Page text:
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A lively and engaging exploration of the many Christian themes in C.S. Lewis's widely-known and universally loved children's stories.
"Reality," wrote C. S. Lewis, "is usually something you could not have guessed. That is one of the reasons I believe Christianity. It is a religion you could not have guessed." When Lucy comes back out of the wardrobe after her first couple of visits to Narnia, Peter and Susan disbelieve her story because it's not something they would have guessed. For Professor Kirke, the very unlikelihood of her story is one of the reasons he believes it. If she were making it up, wouldn't she have made up something more plausible? If she were going to pretend to have been in another world for several hours, wouldn't she have hidden in the wardrobe for more than a minute? Surely no one so young could have invented the idea of a world where time runs differently from time on earth.
"But do you really mean, Sir," asks Peter, "that there could be other worlds-all over the place, just round the corner-like that?"
"Nothing is more probable," answers the professor. He speaks for that other professor, Professor Lewis. Indeed, he speaks for all mere Christians. For the most fundamental tenet of the faith is that there is another world (if you can call it that) just around the corner. A chief concern ofthe Christian faith is how to get from this world to that one. And the means by which we get from here to there are not what you would have guessed.
In the Chronicles of Narnia, we see a fictional outworking of a thought experiment from the second chapter of Lewis's book Miracles. What if, outside the vast system we call Nature (we might also call it the Universe) there existed other Natures? Each of these Natures would be as self-contained as ours; parts would be interlocked in spacetime relationships and causal relationships, but they would have no such relationships with any part of this universe. Which is to say, under normal circumstances, no amount of travel could get you to one of those other Natures, and no action within this Nature could produce a reaction in one of those Natures. "This does not mean that there would be absolutely no relation between [different Natures]," says Lewis; "they would be related by their common derivation from a single Supernatural source. They would, in this respect, be like different stories by a single author." The true connection between any two Natures exists in the mind of the Maker, to borrow a phrase from Dorothy Sayers.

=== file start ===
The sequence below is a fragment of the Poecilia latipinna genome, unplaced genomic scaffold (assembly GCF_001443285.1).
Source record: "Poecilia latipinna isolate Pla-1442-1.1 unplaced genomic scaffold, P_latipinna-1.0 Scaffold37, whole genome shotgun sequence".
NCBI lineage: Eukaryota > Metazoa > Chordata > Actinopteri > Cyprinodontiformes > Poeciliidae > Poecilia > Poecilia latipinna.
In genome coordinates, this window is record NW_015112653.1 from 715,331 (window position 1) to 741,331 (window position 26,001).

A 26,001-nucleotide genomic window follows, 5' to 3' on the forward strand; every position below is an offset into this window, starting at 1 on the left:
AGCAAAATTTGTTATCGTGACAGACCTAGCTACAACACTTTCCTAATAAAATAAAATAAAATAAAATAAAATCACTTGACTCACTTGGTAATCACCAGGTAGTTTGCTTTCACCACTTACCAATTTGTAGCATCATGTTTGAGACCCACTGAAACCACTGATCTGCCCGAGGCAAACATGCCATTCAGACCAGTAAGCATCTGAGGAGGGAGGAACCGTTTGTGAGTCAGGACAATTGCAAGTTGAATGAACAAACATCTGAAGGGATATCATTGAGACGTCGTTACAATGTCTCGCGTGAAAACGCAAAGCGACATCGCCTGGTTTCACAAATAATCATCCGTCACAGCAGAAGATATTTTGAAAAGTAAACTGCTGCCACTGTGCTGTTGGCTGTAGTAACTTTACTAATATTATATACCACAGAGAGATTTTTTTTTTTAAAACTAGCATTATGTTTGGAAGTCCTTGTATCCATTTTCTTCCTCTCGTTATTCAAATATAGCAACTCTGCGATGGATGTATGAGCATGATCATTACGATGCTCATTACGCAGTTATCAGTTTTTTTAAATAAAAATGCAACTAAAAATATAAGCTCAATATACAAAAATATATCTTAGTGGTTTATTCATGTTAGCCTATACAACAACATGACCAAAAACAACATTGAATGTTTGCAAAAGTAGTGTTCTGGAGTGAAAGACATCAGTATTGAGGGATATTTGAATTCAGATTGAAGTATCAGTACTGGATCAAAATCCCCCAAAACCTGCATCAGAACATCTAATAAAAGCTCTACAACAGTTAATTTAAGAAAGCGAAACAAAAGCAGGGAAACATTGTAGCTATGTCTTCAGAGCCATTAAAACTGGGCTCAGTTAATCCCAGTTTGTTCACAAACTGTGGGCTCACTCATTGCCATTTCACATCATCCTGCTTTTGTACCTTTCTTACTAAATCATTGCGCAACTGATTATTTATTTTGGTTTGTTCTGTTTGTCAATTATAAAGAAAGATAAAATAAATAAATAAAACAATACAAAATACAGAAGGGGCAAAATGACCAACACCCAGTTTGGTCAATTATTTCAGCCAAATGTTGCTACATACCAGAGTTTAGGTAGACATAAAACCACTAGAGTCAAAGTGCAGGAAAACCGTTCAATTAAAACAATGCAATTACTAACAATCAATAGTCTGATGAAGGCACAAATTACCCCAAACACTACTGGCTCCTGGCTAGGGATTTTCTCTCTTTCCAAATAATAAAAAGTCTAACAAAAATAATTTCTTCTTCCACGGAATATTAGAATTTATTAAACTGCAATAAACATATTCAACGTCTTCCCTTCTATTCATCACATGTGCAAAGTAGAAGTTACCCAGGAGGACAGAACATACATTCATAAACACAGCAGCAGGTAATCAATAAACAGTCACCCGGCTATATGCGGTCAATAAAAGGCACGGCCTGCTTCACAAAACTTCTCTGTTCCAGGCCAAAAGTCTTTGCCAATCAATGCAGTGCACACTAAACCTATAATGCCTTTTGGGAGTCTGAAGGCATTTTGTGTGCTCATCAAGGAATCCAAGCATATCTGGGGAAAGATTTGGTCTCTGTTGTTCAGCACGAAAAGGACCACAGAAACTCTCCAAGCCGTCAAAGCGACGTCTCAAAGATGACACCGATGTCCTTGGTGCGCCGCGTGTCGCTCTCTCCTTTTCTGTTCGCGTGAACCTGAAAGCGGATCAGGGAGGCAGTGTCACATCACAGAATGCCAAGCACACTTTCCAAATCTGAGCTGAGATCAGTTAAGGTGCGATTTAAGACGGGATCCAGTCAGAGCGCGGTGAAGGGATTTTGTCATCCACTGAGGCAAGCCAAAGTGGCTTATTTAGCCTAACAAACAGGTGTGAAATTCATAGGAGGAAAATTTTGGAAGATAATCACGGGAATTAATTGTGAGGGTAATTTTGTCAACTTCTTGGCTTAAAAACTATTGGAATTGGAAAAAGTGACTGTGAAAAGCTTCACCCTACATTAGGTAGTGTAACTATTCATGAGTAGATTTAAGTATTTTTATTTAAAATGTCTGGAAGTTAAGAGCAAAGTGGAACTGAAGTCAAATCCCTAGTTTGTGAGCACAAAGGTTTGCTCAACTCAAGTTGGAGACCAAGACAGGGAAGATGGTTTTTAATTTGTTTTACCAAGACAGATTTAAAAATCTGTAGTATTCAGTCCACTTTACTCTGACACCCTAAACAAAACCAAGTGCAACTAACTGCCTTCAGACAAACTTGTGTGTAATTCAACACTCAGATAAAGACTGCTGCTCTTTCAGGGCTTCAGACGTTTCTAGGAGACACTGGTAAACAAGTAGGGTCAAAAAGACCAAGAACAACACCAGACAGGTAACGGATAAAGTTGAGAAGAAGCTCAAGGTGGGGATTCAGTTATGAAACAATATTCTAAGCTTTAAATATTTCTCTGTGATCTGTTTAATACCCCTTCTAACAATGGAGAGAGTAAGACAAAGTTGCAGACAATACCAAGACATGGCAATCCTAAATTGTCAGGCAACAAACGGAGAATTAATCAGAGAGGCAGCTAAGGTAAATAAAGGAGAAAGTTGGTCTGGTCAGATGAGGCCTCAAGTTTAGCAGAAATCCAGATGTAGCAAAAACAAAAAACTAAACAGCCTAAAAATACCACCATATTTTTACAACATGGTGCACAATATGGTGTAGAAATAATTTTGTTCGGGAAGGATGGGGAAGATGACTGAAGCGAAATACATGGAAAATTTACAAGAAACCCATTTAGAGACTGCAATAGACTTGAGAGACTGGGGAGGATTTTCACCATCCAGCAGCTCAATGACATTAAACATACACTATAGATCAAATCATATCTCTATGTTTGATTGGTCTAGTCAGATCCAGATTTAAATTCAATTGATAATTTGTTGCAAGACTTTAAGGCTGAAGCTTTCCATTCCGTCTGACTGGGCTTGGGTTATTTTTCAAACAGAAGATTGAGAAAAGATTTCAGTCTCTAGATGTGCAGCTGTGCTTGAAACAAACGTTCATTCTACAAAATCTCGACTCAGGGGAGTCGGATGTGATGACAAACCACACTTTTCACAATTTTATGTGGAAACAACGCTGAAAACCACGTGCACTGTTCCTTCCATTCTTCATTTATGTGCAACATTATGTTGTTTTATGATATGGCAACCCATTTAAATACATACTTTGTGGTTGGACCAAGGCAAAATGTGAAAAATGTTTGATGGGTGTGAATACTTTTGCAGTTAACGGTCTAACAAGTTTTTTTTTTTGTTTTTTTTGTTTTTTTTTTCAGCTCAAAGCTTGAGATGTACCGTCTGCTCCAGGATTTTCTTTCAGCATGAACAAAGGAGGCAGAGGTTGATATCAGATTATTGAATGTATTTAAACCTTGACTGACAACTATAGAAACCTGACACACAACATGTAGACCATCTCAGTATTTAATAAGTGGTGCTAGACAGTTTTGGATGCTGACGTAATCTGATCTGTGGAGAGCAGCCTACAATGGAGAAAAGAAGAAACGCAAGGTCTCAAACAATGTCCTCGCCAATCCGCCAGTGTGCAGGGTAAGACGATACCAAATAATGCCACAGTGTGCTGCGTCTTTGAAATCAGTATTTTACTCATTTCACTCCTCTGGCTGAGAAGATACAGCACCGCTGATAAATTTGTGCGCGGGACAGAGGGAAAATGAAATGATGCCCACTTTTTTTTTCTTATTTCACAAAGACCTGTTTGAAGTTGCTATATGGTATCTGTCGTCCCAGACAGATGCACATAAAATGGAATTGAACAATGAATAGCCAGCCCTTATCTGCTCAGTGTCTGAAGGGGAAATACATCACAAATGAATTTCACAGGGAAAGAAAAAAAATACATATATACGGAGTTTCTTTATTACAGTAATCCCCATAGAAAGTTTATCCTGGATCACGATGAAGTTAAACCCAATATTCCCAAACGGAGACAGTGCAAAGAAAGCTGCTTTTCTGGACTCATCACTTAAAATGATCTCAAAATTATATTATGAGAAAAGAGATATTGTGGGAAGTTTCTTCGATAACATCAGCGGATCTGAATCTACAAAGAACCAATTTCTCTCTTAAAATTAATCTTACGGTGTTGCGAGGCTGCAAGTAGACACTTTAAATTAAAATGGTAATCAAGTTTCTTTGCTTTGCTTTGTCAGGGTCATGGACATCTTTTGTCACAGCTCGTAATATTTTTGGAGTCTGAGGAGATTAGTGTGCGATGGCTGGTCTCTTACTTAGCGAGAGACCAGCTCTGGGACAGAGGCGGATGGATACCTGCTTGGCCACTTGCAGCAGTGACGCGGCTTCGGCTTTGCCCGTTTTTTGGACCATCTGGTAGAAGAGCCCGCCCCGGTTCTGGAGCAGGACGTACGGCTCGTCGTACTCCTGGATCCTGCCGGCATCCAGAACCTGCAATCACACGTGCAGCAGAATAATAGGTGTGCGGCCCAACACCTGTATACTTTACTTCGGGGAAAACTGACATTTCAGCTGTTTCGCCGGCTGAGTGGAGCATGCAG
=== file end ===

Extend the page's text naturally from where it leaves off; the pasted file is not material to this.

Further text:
Now, if two such Natures ever did come into contact somehow, each would be supernatural to the other; Lucy is no less supernatural to Tumnus than Tumnus is to her. "But the fact of their contact would be supernatural in a more absolute sense," Lewis continues-"not as being beyond this or that Nature, but beyond any and every Nature." Whether or not Lewis believed in the existence of other Natures, he did believe in the existence of a transcendent Supernature. To step through the wardrobe is not only to see Narnia, but to get a glimpse of the mind of the Maker, which exists beyond this and all other worlds, and out of which they all derive.
In Peter Pan, Neverland is the geography of the Darling children's inner world. When Mrs. Darling peeks into her children's minds, she finds maps of Neverland. Before Peter Pan climbs in the nursery window, he already exists in the Darlings' imaginations. Narnia and the Pevensie children's relationship to it are another matter altogether. The Pevensies may enjoy rich imaginative lives, but their imaginations do not give rise to Narnia any more than they give rise to London or Professor Kirke 's house. They explore, they play hide-and-seek, they climb trees and swim and lie in the heather. But we never hear of them playing make-believe. Lewis is careful from the start not to leave the possibility that Narnia is a figment of anybody's imagination. As peculiar as it seems, the world on one side of the wardrobe is as real as the world on the other. "We take reality as it comes to us," Lewis writes: "there is no good jabbering about what it ought to be like or what we should have expected it to be like."